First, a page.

For a single mixing of about six (6) oval aluminum baking or steaming moulds called “lyanera” in the Philippines or three (3) round baking pan (8 inches dia.), the exact ingredients are as follows: for the caramel syrup - 1 cup granulated white sugar and 1½ cup water, divided; for the custard - 2 cups granulated white sugar, 12 farm fresh eggs, 6 cups fresh whole milk, 1 tbsp vanilla extract and ½ tsp salt. Optional add-ons for extra flavor can compose of a small piece of lemon peel and a small piece of cinnamon bark, but I’ll leave that up to you. I’ll stick to the basic ingredients the family use.

To cook the caramel syrup, combine 1 cup white sugar and ½ cup water in a small heavy bottomed saucepan. Heat over medium-high flame with occasional swirling of the pan until the sugar is dissolved. Don’t attempt to stir it with any implement. Let the sugar freely liquefy with the water then caramelize, basically untouched.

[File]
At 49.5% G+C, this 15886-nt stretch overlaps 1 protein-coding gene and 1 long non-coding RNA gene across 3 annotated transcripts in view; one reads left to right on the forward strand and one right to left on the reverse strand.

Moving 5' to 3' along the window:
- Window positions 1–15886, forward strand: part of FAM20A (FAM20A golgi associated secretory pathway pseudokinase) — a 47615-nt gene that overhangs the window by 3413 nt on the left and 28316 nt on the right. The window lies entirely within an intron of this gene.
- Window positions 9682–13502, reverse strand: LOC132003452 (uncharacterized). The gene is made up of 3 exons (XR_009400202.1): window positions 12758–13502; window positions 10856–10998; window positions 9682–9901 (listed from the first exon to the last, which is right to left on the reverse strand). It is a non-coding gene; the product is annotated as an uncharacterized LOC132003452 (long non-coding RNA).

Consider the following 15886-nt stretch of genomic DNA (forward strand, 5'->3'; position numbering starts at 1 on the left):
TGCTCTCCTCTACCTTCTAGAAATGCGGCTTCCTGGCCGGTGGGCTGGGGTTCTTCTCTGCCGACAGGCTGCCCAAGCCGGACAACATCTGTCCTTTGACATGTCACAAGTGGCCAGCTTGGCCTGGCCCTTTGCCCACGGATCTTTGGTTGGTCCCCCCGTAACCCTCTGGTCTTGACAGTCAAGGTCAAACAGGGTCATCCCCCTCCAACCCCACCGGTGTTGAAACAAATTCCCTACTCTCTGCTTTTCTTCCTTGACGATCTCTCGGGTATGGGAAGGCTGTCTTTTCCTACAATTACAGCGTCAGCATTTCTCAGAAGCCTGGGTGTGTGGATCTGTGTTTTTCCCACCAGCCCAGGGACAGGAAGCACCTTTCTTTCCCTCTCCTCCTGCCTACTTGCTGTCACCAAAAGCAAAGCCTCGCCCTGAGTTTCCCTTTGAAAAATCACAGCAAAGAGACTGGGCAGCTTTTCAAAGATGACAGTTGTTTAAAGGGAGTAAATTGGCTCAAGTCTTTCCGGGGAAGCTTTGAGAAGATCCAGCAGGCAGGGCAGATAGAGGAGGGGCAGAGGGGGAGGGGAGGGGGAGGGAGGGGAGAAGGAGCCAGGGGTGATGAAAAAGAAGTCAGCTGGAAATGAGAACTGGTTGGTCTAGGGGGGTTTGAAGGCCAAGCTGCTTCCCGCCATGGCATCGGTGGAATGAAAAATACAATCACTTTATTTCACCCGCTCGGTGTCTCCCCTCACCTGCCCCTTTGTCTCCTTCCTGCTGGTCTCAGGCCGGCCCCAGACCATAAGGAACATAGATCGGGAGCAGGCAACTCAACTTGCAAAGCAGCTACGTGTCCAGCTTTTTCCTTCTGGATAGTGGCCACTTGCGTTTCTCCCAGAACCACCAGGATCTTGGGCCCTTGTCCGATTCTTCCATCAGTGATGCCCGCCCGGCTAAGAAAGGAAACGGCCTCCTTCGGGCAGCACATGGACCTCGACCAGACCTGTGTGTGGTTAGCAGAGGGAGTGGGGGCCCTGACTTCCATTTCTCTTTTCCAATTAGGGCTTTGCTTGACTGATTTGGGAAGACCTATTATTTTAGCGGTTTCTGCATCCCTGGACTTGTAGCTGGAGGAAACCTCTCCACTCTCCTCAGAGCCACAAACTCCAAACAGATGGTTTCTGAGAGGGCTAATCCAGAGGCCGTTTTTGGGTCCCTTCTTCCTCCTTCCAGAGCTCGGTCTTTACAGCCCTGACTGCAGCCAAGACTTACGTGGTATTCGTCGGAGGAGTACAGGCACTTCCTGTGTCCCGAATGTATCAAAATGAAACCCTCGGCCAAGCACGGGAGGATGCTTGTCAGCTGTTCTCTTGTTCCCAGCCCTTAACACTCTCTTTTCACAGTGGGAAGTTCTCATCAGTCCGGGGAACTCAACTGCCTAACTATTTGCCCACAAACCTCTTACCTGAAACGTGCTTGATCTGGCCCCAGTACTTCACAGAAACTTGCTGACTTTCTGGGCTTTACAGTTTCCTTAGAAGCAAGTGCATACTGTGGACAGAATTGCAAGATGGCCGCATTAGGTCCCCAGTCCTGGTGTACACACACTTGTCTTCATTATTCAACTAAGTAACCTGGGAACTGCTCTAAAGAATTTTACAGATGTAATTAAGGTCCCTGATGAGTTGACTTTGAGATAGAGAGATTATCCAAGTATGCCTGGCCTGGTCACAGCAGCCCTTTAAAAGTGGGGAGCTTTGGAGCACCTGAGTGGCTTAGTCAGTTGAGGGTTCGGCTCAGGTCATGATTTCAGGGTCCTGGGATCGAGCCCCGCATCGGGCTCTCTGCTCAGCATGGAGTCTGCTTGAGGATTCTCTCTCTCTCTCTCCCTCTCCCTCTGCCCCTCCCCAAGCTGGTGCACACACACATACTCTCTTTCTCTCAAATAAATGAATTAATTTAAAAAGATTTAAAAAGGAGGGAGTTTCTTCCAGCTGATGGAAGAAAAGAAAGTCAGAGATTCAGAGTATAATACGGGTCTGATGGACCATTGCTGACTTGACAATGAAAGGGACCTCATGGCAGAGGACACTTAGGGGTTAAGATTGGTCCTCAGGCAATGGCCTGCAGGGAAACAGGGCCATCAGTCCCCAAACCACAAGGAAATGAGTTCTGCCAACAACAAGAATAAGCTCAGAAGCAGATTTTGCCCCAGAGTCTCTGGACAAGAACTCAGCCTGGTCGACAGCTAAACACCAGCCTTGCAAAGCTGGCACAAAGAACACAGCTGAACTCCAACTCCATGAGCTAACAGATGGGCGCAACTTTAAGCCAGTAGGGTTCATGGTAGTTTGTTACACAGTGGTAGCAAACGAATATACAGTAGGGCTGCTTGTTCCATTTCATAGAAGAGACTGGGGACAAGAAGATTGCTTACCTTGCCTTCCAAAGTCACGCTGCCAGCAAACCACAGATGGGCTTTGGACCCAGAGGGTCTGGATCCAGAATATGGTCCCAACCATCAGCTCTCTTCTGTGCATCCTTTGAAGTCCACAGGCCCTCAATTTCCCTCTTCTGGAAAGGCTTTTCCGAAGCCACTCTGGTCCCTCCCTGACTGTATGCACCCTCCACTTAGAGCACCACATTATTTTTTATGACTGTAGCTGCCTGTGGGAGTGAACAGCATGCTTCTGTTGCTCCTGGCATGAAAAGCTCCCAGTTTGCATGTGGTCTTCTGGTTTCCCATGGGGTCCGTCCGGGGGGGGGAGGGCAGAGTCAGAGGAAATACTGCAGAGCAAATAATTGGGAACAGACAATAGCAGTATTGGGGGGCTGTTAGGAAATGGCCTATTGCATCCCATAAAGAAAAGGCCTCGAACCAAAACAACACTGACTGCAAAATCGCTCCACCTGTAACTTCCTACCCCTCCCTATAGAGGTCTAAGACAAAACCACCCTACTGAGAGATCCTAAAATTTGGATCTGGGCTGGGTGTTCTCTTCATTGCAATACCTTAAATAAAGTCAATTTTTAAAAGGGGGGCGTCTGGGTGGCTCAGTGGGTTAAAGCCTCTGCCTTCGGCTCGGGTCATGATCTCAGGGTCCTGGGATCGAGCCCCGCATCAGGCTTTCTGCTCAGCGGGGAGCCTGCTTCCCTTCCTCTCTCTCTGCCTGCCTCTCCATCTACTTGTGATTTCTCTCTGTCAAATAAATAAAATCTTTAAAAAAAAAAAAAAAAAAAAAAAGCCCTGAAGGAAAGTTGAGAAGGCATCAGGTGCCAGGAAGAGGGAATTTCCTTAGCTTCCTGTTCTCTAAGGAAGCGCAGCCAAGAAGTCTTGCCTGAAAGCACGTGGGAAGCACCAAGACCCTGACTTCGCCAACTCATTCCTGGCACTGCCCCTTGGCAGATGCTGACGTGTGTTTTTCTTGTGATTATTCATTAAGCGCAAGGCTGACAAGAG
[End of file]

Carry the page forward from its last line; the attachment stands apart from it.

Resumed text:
Continue cooking until bubbly. Be ready with the 1 cup water. Adjust the heat to high and continue swirling from time to time as the sugar continues to caramelize and bubbles rise up. Wait for the color to change from light golden to dark bronze tint (reminder: this happens very fast) and the smell of caramel starts to fill the air.

At this point, carefully pour the water to the syrup. Watch out for splatter. The caramelized sugar will frantically bubble up. It’s okay, it will calm down soon after. Set the heat to medium and continue cooking with occasional swirling until the syrup attained a thick homogenous consistency in gorgeous amber color. :-)